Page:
It is not possible in this short space to list all the organisations that may operate along anti-psychiatry lines. A number of alternative institutions such as various radical feminist lesbian separatist groups simply defy straight forward categorisation of the approach(s) they are using. Further, other agency operations were established during Laing’s and Cooper’s involvement with Kingsley Hall, which included the organisation of non-institutional ‚households‘ in the London area. Other groups that have been involved in anti-psychiatry like activity in the U.K. have included the Mental Patients‘ Union of Britain. In Germany there has been the Sozialistisches Patientenkollectiv and the Groupes Information Asiles in France.
In the United States there have been alternative groups like the Radical Therapist Collective, the Mental Patients‘ Liberation Front and the Network Against Psychiatric Assault. Other groups like Synnanon and Scientology have frequently argued that they provide alternative conceptions to traditional psychiatric thinking, but it has been argued their operations do not frequently live up to their assertions. In the two previous organisations it is difficult to separate fact from fiction in light of extremely brutal attacks on them by the medico-political establishment.
Most recently the Church of Scientology has been at the forefront of attacks on the medical model of mental illness specifically and the psychiatric industry generally. The Citizens Commission on Human Rights (CCHR) was co-founded in 1969 by the Church of Scientology and Dr. Thomas Szasz, Professor of Psychiatry Emeritus at the State University of New York Upstate Medical University in Syracuse, to investigate and expose psychiatric violations of human rights. For example they describe various psychiatric disorders such as ADHD (Attention Deficit Hyperactivity Disorder as, „Psychiatry’s cash cow diagnosis“. This applies to all of the recent invented disorders ranging from post traumatic stress disorder, post natal depression through to more traditional concepts such as schizophrenia.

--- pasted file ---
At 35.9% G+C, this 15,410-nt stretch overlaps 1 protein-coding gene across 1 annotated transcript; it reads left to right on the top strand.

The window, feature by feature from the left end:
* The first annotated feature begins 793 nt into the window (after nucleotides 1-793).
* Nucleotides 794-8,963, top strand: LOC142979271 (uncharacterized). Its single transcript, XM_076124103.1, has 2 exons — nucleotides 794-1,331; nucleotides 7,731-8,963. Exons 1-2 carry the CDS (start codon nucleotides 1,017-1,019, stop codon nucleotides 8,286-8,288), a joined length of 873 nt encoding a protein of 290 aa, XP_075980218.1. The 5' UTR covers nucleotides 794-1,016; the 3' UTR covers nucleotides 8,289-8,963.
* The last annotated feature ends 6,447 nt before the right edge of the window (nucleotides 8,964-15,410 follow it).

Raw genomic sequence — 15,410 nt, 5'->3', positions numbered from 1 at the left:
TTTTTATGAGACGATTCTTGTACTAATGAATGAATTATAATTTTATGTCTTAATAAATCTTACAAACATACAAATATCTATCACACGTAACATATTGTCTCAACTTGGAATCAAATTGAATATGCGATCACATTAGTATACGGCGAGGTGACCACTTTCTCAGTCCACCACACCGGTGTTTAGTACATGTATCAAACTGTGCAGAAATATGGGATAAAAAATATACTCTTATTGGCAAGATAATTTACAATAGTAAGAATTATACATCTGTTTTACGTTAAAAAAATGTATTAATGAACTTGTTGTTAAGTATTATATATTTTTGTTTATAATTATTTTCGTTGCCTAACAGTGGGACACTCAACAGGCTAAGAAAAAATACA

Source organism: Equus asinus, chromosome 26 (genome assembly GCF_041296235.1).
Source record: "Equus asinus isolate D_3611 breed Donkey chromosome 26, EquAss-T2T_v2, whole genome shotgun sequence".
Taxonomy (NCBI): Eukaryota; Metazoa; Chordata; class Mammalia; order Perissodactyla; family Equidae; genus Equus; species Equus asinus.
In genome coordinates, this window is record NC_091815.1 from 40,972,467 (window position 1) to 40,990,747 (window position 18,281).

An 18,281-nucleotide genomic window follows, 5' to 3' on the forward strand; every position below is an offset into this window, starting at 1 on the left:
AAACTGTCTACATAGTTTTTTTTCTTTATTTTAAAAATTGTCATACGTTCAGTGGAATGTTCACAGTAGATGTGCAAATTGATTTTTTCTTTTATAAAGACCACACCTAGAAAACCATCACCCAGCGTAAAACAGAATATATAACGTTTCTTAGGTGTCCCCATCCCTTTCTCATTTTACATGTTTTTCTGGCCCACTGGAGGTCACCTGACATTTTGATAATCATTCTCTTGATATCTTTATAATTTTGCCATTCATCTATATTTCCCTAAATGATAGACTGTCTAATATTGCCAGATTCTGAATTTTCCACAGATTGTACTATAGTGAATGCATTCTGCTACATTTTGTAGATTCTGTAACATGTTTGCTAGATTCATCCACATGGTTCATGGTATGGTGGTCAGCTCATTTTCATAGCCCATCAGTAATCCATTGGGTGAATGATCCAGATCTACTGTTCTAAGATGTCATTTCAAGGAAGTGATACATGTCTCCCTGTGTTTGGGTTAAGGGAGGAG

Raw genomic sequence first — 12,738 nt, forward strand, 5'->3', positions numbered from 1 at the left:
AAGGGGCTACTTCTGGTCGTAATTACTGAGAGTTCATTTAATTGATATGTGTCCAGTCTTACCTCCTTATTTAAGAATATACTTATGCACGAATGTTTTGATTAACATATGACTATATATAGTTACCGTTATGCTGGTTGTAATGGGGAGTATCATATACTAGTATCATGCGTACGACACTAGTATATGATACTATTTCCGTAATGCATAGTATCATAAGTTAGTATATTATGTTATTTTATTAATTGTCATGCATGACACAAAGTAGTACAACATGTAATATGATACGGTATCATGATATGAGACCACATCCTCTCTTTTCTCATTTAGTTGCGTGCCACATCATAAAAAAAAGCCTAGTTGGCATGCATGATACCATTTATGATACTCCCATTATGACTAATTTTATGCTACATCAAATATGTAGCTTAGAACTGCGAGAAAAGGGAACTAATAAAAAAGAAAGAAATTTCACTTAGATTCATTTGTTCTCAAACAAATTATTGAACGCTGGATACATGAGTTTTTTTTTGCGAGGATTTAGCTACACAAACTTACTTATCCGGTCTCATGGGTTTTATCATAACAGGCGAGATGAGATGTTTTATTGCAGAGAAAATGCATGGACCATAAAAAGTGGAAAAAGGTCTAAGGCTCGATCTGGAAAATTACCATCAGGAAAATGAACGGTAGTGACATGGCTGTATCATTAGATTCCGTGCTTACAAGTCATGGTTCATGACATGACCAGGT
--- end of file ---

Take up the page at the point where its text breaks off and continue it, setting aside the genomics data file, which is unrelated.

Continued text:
Scientology argues, not unlike Dr. Breggin, that the intention of new disorders has evolved out of the desire for large drug companies to make ever increasing dollars out of both the private and governmental purses of the West. In terms of the use of shock therapy, Scientologists observe that:
„Ask the foremost psychiatrists and they have no explanation to justify why or how their ECT „works.“ It is literally as scientific as sticking one’s head in a light socket. Do it often enough and you will become disoriented, confused, lose your memory or even die.“
The scientologists have enlisted the support of celebrities to carry their message. This has involved celebrities such as John Travolta, Lis Marie Presley and most notably Tom Cruise. They have used comments by notables such as the Fleetwood Mac Singer Stevie Nicks who notes:
„I went to a psychiatrist. It was a bad decision….[he] put me on this medication that nearly destroyed my career, nearly destroyed me, nearly destroyed my parents—because they just lost me for those years….“
It’s hard to know what the future will bring. The incessant litany of psycho-babble continues to intrude into daily existence. The social control institutions have become more invasive and powerful. Modern technology continues to increase the degree to which governments can spy on the activities of its citizens. It can only be hoped that the 21st Century will still have enough room from the individualist and the independently minded.
Seymour Krim (1987:133) described the world of New York after being discharged from a ‚psych‘ hospital in the following terms:
„I returned downtown – to the very Village that I heard the psychiatrist place deep in Freudian Hell, with that pious overextension of terminology which reveals a limited private morality behind the use of so-called scientific language – and tried to tenderly pick up the threats of my former social life. I saw my closest and most brilliant friends did not really understand, or were afraid to understand, the contemporary insanity bit. Almost all of them had been soul-whirled by psychotherapy at some time, and each had the particularly contemporary fear of insanity, which has become the psychological H-bomb of city life; in theory they may have granted that insanity was no longer the uniform horror it seems to the inexperienced imagination – like the spook in the night – but centuries of inherited fear, plus the daily crises of 1950’s living, made them emotionally cautious about seeing my experience as merely an extension of their own“.
Laing, to the end, remained confident in the various aspects of the human condition.
„The human race seems able to order the universe in an indeterminable number of ways.
It has built and lived in many worlds.
We can sometimes just divine that all our worlds are variations on a theme, common to all, which, however, subsists and can be heard only in and through its variations, of which our contemporary world is one“
Laing, to the end, remained confident in humanity.
„The human race seems able to order the universe in an indeterminable number of ways.
It has built and lived in many worlds.
We can sometimes just divine that all our worlds are variations on a theme, common to all, which, however, subsists and can be heard only in and through its variations, of which our contemporary world is one“
R.D. Laing (1983:70)